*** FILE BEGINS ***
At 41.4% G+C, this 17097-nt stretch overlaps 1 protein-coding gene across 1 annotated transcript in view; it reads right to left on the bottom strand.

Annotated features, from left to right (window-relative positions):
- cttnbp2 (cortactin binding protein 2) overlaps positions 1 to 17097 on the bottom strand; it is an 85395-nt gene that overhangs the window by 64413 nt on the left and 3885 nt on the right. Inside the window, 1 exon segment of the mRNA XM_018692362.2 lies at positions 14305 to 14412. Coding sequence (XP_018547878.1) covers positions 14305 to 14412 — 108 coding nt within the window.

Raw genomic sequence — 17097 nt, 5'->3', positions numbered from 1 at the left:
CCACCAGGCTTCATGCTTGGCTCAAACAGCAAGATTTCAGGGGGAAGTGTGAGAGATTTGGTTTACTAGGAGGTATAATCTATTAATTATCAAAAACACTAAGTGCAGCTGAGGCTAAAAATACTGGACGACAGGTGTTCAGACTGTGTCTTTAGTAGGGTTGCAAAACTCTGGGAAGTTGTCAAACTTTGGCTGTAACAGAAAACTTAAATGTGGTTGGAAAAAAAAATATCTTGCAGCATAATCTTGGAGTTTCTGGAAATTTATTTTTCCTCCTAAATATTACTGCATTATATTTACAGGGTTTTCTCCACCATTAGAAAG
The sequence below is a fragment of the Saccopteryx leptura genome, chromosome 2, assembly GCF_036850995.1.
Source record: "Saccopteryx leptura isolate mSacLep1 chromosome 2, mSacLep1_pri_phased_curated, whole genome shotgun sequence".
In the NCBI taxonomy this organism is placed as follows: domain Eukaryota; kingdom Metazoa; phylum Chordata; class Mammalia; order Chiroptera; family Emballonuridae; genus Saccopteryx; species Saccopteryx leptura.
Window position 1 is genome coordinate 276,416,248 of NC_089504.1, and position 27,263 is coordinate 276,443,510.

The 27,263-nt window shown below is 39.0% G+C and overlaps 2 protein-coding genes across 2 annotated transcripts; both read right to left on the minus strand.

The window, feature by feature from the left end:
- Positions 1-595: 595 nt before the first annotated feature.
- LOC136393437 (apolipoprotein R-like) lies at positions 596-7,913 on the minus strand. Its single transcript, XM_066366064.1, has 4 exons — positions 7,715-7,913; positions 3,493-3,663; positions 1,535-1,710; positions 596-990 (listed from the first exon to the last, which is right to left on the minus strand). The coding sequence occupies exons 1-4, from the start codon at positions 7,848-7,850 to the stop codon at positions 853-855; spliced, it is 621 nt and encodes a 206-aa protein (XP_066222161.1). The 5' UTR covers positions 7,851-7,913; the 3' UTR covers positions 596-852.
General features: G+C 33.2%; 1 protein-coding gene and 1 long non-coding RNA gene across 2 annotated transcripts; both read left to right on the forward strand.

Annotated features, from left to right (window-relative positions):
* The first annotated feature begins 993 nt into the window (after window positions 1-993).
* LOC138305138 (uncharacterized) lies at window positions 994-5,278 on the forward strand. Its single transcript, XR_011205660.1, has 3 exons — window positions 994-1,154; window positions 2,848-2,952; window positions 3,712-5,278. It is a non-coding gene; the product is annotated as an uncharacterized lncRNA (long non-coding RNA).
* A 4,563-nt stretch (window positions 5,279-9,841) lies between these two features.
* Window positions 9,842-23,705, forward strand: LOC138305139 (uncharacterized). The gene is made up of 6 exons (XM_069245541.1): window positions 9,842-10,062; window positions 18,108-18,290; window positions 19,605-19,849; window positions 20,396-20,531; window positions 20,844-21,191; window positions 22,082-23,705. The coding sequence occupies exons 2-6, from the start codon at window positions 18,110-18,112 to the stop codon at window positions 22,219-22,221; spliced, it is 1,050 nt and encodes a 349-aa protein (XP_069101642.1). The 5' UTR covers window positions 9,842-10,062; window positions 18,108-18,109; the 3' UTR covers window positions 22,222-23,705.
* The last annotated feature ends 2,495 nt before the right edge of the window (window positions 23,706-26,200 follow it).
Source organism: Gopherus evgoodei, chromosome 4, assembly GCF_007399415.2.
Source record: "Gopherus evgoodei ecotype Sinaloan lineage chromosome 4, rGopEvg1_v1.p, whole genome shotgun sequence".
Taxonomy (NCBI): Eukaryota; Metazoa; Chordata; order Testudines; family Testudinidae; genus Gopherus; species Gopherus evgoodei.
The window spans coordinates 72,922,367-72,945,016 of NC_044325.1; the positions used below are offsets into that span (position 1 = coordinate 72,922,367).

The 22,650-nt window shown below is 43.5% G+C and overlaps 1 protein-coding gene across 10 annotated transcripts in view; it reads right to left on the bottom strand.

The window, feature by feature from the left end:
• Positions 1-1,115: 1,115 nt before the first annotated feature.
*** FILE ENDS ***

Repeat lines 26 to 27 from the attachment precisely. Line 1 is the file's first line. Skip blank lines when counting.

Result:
The window, feature by feature from the left end:
• Positions 1-1,115: 1,115 nt before the first annotated feature.